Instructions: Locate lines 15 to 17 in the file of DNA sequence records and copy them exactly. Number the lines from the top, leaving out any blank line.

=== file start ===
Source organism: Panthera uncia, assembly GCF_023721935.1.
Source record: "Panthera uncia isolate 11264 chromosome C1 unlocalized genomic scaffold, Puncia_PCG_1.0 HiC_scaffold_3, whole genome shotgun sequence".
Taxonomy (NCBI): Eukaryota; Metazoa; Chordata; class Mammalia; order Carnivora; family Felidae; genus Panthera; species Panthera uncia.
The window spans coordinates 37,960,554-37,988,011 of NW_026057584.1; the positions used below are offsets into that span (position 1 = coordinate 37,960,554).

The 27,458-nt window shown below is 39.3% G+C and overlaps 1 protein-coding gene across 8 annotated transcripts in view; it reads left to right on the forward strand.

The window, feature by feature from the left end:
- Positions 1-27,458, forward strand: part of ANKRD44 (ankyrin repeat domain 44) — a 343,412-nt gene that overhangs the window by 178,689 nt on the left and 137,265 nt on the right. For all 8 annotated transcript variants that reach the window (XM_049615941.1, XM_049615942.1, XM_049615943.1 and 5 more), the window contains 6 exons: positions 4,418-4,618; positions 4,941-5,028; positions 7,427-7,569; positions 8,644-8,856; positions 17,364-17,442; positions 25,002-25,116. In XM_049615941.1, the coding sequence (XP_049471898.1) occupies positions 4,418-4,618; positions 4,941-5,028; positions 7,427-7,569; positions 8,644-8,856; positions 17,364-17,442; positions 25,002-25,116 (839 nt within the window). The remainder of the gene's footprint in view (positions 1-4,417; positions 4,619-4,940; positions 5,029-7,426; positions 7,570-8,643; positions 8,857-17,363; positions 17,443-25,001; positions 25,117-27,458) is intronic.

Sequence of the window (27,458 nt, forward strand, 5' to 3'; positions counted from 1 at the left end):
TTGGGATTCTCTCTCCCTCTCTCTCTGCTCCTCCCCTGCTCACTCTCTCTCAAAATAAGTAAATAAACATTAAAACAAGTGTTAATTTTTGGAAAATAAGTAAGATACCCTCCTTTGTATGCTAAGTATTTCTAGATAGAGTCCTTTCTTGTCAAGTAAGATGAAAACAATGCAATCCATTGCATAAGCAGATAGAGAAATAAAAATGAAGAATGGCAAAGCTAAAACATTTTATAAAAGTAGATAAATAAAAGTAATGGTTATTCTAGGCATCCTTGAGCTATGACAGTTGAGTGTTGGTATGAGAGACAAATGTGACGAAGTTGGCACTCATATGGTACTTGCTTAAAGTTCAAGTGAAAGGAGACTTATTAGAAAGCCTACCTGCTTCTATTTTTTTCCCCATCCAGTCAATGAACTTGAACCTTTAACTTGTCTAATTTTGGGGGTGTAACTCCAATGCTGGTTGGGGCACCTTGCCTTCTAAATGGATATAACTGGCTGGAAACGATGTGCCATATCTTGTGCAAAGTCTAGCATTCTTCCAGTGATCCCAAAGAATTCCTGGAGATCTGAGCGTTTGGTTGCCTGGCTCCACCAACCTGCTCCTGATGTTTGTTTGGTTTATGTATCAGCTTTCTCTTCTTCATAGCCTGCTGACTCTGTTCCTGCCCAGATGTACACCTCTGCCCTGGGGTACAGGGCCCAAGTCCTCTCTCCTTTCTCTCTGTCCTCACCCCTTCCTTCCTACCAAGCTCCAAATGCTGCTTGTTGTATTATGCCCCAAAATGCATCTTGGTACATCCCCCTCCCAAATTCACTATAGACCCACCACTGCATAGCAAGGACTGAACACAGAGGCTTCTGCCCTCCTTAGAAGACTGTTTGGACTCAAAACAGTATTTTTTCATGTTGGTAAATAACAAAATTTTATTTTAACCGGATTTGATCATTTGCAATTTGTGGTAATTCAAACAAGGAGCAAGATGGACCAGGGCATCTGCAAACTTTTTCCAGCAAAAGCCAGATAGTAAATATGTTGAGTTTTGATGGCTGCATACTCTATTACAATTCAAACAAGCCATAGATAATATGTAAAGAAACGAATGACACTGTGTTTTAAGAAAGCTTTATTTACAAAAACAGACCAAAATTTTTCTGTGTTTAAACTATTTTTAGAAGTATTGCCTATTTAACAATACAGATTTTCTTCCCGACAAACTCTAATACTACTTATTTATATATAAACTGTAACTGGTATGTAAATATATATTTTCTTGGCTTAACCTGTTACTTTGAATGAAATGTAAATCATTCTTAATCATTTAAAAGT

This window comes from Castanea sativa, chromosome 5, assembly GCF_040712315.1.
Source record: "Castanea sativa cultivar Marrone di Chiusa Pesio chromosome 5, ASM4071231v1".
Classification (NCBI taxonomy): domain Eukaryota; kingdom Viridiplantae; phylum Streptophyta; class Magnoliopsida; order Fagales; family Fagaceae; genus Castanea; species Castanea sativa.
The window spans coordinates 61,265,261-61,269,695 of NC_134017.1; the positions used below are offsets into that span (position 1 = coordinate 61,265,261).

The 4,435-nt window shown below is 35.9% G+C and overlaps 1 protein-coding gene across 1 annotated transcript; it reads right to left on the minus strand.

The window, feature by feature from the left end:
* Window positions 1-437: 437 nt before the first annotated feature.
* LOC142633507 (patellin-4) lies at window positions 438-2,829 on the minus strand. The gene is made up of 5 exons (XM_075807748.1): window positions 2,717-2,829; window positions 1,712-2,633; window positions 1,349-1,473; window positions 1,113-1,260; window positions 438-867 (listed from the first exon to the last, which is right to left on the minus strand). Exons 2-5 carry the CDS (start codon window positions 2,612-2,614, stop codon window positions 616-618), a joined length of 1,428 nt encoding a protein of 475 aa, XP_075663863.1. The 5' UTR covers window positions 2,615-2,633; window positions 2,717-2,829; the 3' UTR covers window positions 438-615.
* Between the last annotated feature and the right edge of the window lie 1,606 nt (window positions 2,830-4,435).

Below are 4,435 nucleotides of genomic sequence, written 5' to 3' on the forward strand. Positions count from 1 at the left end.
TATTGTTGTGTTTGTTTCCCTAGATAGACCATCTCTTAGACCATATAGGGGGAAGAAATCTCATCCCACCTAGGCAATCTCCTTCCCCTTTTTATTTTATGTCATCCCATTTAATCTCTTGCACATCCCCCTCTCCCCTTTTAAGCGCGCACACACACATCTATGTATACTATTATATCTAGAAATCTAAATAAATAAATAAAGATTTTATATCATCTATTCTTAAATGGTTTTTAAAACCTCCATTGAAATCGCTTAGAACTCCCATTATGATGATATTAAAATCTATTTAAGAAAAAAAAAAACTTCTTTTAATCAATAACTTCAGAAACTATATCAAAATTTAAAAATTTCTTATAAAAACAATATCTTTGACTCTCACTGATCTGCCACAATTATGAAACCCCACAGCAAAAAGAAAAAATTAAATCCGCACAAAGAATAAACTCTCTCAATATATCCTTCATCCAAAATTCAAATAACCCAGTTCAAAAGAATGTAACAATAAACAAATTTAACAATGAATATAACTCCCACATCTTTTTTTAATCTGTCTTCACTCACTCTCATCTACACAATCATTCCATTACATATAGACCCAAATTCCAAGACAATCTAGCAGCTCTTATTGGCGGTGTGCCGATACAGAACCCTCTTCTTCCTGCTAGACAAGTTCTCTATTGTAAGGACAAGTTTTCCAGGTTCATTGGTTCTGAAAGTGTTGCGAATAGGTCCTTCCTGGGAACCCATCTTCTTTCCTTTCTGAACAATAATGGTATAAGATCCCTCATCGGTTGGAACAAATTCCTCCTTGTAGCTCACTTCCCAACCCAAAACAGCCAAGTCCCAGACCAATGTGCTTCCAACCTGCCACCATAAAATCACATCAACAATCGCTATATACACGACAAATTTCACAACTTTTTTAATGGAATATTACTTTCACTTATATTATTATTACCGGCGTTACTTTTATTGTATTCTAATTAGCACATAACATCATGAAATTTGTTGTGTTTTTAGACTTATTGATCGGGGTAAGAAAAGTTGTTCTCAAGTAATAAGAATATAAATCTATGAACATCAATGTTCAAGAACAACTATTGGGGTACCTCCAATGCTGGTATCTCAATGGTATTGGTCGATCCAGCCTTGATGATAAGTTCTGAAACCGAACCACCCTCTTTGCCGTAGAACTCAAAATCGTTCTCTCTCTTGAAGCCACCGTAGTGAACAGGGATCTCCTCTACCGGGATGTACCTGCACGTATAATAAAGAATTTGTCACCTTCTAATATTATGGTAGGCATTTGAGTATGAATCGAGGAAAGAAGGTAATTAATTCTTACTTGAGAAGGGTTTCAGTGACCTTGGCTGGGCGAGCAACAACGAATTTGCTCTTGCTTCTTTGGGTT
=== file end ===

The window, feature by feature from the left end:
* Window positions 1-437: 437 nt before the first annotated feature.
* LOC142633507 (patellin-4) lies at window positions 438-2,829 on the minus strand. The gene is made up of 5 exons (XM_075807748.1): window positions 2,717-2,829; window positions 1,712-2,633; window positions 1,349-1,473; window positions 1,113-1,260; window positions 438-867 (listed from the first exon to the last, which is right to left on the minus strand). Exons 2-5 carry the CDS (start codon window positions 2,612-2,614, stop codon window positions 616-618), a joined length of 1,428 nt encoding a protein of 475 aa, XP_075663863.1. The 5' UTR covers window positions 2,615-2,633; window positions 2,717-2,829; the 3' UTR covers window positions 438-615.